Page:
Tom Millington

“If you can get yourself right, trust that your unravelling will be just so and exact.”


We’re up near the back of the room, three artists into the night and drinks in hand. It’s my first night on the job, and the host announces: ‘We have a special guest tonight, my good friend Millington!’. The whole room breathes in at the same time.

A barefooted man steps up on this cold July night, giving the host a quick warm slap on the back in passing. He is a spoken word poet as well as a muso; a foot-stomping blend of Gypsy-Funk Roots-Rock Smokey-Folk Blues-Pop.

The next thirty minutes are a pounding, thrumming feast. I can’t stop listening, and the steady pulse sticks in my ears for a good half hour after.

“[Music] is the language of the heart. I think my musicality’s always been there, because I was taught to do music before I knew an instrument. So I felt what I wanted to do, and then I just needed to have the tool in order to do it.”

His music is driven by stompbox under acoustic guitar, electric guitar and a beautiful resonator ukelele. Each song is broken up by spoken scatterings of life, of love, of slam poem musings. Millington holds your heart in each strum and doesn’t even hint at letting go ’til his set is done.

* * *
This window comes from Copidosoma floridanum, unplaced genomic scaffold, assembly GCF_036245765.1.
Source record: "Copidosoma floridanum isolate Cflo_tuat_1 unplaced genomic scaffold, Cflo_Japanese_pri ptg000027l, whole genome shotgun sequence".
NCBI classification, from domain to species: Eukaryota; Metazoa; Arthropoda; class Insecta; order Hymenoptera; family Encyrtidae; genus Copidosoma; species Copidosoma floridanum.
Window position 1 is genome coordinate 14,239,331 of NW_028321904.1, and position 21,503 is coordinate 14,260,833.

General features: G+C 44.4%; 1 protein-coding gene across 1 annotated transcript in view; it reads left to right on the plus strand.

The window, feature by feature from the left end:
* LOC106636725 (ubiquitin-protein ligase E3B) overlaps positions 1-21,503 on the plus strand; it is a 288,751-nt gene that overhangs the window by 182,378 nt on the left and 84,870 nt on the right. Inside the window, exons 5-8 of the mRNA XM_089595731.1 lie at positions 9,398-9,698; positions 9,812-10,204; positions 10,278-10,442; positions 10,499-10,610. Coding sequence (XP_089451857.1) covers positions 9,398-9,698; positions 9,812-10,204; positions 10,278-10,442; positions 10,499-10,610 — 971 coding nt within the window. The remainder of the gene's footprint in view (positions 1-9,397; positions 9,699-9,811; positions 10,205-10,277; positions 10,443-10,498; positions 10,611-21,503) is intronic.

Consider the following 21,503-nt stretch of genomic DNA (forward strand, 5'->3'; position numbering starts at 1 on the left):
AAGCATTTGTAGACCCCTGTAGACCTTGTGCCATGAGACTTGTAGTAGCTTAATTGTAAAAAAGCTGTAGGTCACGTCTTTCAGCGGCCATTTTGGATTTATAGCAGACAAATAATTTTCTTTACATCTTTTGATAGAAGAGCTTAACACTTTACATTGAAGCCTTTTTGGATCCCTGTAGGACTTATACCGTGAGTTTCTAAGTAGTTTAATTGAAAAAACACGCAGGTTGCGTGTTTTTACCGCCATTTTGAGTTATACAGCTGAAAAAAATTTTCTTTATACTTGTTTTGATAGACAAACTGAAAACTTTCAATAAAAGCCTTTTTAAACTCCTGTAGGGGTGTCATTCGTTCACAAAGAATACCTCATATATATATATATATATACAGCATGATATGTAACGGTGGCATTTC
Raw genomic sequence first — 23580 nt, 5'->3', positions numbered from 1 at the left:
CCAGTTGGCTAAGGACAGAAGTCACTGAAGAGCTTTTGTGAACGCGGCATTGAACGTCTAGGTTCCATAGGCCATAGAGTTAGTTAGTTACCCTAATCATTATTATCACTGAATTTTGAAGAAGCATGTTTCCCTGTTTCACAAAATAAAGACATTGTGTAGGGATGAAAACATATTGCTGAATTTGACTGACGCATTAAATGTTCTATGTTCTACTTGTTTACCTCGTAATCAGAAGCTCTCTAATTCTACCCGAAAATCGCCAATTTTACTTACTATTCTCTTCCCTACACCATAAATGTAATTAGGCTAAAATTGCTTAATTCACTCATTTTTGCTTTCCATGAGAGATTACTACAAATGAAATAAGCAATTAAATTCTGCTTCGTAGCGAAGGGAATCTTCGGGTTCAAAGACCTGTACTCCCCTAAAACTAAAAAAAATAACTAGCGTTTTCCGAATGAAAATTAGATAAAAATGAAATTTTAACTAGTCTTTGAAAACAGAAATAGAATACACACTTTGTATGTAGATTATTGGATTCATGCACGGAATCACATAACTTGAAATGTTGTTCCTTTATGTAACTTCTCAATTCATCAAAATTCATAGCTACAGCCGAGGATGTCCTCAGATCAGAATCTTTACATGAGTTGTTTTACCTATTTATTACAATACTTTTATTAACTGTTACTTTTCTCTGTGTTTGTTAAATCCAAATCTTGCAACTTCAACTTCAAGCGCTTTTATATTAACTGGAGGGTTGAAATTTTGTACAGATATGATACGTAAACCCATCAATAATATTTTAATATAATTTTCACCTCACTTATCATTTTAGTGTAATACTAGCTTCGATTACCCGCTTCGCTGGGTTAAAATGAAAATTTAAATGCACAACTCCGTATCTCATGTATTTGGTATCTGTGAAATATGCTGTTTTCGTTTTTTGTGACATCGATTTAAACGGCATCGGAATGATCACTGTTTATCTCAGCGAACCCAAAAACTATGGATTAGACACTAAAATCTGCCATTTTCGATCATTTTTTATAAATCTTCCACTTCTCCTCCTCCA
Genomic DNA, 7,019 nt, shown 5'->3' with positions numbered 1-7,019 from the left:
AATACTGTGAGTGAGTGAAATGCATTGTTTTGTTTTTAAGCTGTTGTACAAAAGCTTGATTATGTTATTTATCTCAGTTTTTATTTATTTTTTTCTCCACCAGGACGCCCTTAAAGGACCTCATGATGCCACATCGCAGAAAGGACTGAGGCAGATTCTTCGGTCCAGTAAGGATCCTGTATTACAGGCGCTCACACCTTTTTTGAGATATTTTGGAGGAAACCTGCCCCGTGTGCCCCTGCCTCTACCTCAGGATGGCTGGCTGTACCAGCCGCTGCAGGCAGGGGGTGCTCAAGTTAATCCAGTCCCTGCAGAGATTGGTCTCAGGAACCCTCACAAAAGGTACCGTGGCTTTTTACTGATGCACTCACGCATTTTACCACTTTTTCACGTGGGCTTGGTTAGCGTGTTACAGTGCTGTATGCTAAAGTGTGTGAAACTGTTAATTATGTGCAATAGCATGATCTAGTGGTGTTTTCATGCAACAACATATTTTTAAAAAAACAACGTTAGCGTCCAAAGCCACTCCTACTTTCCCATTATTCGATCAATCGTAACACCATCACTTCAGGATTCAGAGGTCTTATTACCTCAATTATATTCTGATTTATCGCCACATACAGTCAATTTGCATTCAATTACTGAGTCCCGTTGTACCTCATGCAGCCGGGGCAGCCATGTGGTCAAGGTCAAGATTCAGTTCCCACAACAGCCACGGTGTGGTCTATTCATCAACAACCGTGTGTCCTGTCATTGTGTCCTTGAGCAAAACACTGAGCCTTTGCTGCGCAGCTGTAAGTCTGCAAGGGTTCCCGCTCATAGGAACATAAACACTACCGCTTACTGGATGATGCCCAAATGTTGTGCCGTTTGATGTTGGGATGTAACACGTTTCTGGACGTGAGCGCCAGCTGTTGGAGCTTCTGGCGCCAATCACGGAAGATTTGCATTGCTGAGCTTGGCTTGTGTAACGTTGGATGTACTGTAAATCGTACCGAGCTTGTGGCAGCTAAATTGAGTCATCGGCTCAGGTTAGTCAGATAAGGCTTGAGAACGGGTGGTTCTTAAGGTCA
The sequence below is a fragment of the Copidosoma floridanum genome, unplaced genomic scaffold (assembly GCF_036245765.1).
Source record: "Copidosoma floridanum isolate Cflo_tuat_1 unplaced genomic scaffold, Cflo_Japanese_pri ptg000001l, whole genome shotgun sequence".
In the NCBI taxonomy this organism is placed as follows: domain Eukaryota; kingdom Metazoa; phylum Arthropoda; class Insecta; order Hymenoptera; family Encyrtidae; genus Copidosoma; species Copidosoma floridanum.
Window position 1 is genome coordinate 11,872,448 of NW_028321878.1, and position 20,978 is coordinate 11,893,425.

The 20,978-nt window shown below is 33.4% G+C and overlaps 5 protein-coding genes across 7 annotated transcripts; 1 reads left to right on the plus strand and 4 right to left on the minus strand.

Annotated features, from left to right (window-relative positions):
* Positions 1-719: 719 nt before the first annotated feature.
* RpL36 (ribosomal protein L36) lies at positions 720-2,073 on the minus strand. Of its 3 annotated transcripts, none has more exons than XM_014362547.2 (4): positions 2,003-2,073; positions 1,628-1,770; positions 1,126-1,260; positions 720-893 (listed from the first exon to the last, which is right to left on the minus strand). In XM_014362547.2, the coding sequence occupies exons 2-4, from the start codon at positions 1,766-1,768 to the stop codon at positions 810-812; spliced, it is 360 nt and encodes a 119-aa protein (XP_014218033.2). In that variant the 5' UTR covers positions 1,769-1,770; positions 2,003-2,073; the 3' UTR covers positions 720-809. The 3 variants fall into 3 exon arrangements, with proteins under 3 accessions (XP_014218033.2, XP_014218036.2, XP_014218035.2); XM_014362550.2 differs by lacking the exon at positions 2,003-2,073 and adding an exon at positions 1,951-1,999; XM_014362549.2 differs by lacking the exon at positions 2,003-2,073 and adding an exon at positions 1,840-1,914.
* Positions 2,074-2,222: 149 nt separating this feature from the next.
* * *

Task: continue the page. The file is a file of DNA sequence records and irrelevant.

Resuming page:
“Do what you feel. Do what you feel, at every one given moment in time. Because then you’re acting on impulse, on inspiration, on this intuitive level.”

Despite playing three to four nights a week, Millington has a relaxed attitude towards his career. He’s played festivals overseas and hopes to play to bigger audiences in Australia, but the music, his connection to his inner self and being with his family are what matter the most.

“I could train in a million other things that I’m interested in, but they’d all have a shelf life career-wise. Whereas [music] I can get up and do almost every night, so I love that.”

Millington is currently planning to record an EP. He plays regularly in Mornington and will be performing in a few joints closer to Melbourne, including his next appearance at the Wesley Anne in Northcote in September.

Keep up to date with his goings-on at www.facebook.com/millingtonmusic.

Anton Thomas

“You don’t become a musician to be rich. You should study Law to do that.”


Capturing his audience immediately, Anton’s performance was an experience for both the auditory and visual senses. His hands literally danced across the fretboard whilst his soulful voice wove stories that transported us to a cantina by the Mississippi.

A well-travelled Kiwi, Anton has spent a lot of time in the great music cities of the southern United States, which has had a galvanising effect on him.

“You meet someone at a bus stop in New Orleans and it’s not like meeting someone at a bus stop anywhere else… I soaked up the inspiration… and it really brought my game up.”

His original, ‘Paint Me a Picture’ is a fine example of Anton’s remarkable guitar ability complemented by his voice to create a tranquil, yet catchy melody. His style is firmly rooted in the blues, but he also incorporates more contemporary flavours with an unmistakable hip-hop flair.